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White House Lays Low as Birth Control Dispute Heats Up

White House Lays Low as Birth Control Dispute Heats Up

By Alexis Simendinger - February 8, 2012

If the White House had been searching for an issue that could draw sharper contrasts with Republicans over women's health, economic opportunities and freedom, a skirmish with Catholic bishops and others over a requirement that health insurance cover contraception costs might just do it.

For yet another day, the White House hung back while the discussion in Washington took on distinctly partisan and gender-rich overtones.

House Speaker John Boehner on Wednesday vowed to legislatively block the Obama administration rule finalized by the Department of Health and Human Services in January. The fight, he said during an impassioned floor speech, is about whether church-based employers can be forced by the government to violate the tenets of their faith.

“If the president does not reverse the [Health and Human Services] Department’s attack on religious freedom, then the Congress, acting on behalf of the American people and the Constitution we are sworn to uphold and defend, must,” he said.

“In imposing this requirement, the federal government is violating a First Amendment right that has stood for more than two centuries. And it is doing so in a manner that affects millions of Americans and harms some of our nation’s most vital institutions,” Boehner added.

But elsewhere in the Capitol, a band of female lawmakers, Democrats all, organized what they called an “emergency” conference call with the media to argue that the Obama administration had not attacked religious liberty, but was instead remedying insurance inequities while promoting “freedom” and “choice.” A similar group of senators also stepped forward to back the administration. Health insurance is part of women’s reproductive choices, preventative health care, and economic well-being, they said.

“It’s not a radical rule,” Rep. Lois Capps of California asserted, for the government to require employers to offer health insurance to employees that covers contraception without co-pays, co-insurance or deductibles. (The rule exempts churches but applies to church-related institutions such as hospitals and universities.) Critics of the administration, she said, were “using women’s health as a political football.”

And while the issues might embolden Republicans to challenge the administration today, the arguments for religious liberty -- misplaced, they argued -- might wind up encouraging women to vote for Democrats tomorrow.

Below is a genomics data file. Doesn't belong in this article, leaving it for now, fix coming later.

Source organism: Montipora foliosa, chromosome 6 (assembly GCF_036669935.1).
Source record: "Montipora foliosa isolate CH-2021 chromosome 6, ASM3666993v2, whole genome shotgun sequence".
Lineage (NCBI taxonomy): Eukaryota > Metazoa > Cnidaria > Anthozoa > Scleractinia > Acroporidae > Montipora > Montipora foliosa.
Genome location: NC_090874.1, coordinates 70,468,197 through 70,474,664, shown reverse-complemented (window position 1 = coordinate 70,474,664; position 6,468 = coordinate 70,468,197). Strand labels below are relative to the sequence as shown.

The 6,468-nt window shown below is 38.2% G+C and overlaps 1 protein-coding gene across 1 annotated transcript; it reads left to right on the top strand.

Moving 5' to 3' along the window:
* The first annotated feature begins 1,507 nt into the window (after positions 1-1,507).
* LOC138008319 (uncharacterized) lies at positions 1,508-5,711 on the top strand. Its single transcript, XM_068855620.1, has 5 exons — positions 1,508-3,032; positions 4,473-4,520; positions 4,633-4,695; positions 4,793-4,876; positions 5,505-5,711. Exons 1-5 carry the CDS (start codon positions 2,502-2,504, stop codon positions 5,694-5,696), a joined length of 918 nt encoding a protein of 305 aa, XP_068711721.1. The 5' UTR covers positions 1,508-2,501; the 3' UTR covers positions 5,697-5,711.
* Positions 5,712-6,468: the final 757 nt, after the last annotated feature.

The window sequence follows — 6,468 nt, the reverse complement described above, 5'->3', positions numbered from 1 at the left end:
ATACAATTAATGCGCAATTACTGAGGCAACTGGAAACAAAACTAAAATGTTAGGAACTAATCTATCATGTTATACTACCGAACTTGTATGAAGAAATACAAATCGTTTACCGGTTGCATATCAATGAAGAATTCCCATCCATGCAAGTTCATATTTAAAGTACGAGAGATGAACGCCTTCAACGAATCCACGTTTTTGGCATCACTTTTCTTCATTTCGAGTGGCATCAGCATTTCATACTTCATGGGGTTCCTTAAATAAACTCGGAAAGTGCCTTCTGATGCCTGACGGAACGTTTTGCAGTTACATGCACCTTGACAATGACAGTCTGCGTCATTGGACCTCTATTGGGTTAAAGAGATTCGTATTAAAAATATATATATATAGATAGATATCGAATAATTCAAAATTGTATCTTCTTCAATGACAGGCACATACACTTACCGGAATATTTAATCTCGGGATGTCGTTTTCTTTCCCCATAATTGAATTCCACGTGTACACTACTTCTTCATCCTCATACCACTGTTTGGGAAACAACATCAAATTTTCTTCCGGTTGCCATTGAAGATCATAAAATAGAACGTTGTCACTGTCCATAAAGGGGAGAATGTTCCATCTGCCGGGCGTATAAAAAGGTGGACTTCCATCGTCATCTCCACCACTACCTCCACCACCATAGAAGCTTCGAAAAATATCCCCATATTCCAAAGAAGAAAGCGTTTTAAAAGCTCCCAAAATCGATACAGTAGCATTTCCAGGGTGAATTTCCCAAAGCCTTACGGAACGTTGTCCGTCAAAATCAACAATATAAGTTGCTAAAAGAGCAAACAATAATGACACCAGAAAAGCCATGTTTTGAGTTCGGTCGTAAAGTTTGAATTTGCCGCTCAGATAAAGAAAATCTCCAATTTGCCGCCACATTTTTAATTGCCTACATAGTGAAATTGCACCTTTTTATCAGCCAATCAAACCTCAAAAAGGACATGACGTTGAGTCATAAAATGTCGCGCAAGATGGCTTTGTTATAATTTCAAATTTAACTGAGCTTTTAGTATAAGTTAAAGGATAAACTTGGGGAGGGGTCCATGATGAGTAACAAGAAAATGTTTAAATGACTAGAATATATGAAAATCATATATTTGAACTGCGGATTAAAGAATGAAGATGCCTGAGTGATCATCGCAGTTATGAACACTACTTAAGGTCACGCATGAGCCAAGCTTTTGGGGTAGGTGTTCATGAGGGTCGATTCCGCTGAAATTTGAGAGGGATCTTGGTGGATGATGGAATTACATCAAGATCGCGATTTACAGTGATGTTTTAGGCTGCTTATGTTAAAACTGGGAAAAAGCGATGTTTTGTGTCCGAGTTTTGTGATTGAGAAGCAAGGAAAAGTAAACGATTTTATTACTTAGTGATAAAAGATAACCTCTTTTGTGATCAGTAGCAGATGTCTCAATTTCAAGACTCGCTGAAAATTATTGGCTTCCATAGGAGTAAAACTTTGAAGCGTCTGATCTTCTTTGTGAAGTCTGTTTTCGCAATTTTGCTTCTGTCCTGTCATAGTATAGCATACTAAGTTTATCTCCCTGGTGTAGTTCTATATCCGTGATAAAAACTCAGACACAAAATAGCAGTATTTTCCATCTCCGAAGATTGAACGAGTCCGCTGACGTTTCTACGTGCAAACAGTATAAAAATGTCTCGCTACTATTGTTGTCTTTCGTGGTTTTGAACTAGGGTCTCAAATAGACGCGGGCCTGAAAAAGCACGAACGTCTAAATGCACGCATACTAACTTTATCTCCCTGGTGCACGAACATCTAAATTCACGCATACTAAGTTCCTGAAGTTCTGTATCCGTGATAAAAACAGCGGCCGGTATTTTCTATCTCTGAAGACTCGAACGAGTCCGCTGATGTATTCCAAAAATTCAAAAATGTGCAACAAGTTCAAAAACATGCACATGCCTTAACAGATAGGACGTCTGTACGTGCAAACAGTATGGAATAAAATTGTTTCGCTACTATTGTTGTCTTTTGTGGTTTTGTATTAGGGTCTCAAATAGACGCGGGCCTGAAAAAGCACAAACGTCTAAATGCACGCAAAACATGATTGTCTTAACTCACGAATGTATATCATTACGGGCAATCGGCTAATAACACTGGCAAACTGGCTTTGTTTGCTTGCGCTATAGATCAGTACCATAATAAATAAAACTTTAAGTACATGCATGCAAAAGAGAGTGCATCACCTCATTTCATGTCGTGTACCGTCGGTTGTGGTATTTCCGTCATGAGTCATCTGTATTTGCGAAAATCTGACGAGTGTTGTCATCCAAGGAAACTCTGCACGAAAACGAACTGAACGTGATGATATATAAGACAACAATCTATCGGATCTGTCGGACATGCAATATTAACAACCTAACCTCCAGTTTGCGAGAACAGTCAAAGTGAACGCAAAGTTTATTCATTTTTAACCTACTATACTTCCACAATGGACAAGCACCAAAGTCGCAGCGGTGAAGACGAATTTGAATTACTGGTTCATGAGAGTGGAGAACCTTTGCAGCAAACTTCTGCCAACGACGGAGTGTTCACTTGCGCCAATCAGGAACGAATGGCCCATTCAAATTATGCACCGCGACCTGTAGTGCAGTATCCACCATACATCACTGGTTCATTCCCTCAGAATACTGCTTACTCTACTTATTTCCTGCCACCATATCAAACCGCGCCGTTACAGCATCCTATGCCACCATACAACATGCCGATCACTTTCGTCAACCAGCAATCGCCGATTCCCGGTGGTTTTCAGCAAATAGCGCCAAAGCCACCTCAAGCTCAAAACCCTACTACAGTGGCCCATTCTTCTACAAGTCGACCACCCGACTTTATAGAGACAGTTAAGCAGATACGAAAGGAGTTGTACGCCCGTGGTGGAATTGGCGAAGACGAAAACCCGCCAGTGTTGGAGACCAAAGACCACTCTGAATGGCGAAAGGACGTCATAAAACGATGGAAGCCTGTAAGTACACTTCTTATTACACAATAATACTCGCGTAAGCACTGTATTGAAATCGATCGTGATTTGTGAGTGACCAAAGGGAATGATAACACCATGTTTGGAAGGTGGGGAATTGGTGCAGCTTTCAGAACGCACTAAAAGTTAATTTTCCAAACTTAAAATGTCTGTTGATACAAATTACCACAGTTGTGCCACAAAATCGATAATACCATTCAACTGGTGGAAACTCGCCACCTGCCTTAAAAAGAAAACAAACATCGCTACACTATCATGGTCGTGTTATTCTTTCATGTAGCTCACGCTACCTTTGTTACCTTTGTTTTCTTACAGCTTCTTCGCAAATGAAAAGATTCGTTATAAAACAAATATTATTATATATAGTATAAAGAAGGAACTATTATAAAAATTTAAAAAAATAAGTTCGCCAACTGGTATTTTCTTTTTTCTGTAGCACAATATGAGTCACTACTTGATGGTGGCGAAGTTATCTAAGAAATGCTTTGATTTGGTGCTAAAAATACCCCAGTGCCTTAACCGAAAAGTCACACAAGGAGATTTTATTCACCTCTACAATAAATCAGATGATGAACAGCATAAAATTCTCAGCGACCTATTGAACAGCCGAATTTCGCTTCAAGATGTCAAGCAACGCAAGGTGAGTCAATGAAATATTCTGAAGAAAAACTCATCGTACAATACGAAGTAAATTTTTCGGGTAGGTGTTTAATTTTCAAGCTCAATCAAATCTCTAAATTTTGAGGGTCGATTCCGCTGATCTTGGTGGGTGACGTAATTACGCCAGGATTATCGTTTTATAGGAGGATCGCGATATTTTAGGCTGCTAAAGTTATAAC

“I believe there will be a backlash,” predicted Illinois Rep. Jan Shakowsky. Polls suggest “there is overwhelming support for this kind of rule, and I think there will be a backlash. The women of America will feel that over the years we’ve seen ourselves be discriminated against in health care, and in 2012, we’re just not going to go backwards. I think there’s going to be a great mobilization.”

The freedom that American women want, including Catholic and religious women, are the opportunities to “make their own decisions” about contraception, rather than leaving those decisions up to employers, Shakowsky said.

The White House did not echo those forceful predictions that American women might rise up against the speaker or other conservatives. Instead, for the third day in a row spokesman Jay Carney underscored President Obama’s sensitivity to criticism of the administration’s policy, his vague promise to “allay concerns” through the gradual implementation of the HHS rule, and a forceful re-emphasis of the president’s central policy aims.

The administration believes “there are ways to approach this that would ensure the rule is implemented so that women have access to these important health care services no matter where they work, but also that hopefully would allay some of the concerns expressed,” Carney said repeatedly.

Women make up the majority of American voters, and in 2008 they backed Obama against John McCain. For years, political analysts have dissected a discernible gender gap in presidential elections, a gulf the president has in mind again this year. 

Alexis Simendinger covers the White House for RealClearPolitics. She can be reached at asimendinger@realclearpolitics.com. Follow her on Twitter @ASimendinger.

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